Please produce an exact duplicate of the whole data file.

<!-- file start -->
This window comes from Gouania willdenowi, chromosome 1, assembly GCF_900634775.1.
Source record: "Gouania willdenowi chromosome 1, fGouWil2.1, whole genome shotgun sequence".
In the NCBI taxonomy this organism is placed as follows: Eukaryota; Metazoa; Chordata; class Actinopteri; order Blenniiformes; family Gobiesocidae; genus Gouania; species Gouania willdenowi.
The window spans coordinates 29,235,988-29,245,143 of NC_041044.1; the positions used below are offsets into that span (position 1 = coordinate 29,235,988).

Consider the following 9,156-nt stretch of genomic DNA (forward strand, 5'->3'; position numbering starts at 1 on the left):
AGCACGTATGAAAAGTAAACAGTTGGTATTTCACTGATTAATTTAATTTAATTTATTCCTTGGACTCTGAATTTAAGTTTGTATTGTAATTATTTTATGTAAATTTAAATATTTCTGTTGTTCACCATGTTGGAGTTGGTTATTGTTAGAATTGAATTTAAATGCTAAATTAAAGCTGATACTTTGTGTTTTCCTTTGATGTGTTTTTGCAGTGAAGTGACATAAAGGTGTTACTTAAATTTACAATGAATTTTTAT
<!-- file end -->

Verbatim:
This window comes from Gouania willdenowi, chromosome 1, assembly GCF_900634775.1.
Source record: "Gouania willdenowi chromosome 1, fGouWil2.1, whole genome shotgun sequence".
In the NCBI taxonomy this organism is placed as follows: Eukaryota; Metazoa; Chordata; class Actinopteri; order Blenniiformes; family Gobiesocidae; genus Gouania; species Gouania willdenowi.
The window spans coordinates 29,235,988-29,245,143 of NC_041044.1; the positions used below are offsets into that span (position 1 = coordinate 29,235,988).

Consider the following 9,156-nt stretch of genomic DNA (forward strand, 5'->3'; position numbering starts at 1 on the left):
AGCACGTATGAAAAGTAAACAGTTGGTATTTCACTGATTAATTTAATTTAATTTATTCCTTGGACTCTGAATTTAAGTTTGTATTGTAATTATTTTATGTAAATTTAAATATTTCTGTTGTTCACCATGTTGGAGTTGGTTATTGTTAGAATTGAATTTAAATGCTAAATTAAAGCTGATACTTTGTGTTTTCCTTTGATGTGTTTTTGCAGTGAAGTGACATAAAGGTGTTACTTAAATTTACAATGAATTTTTAT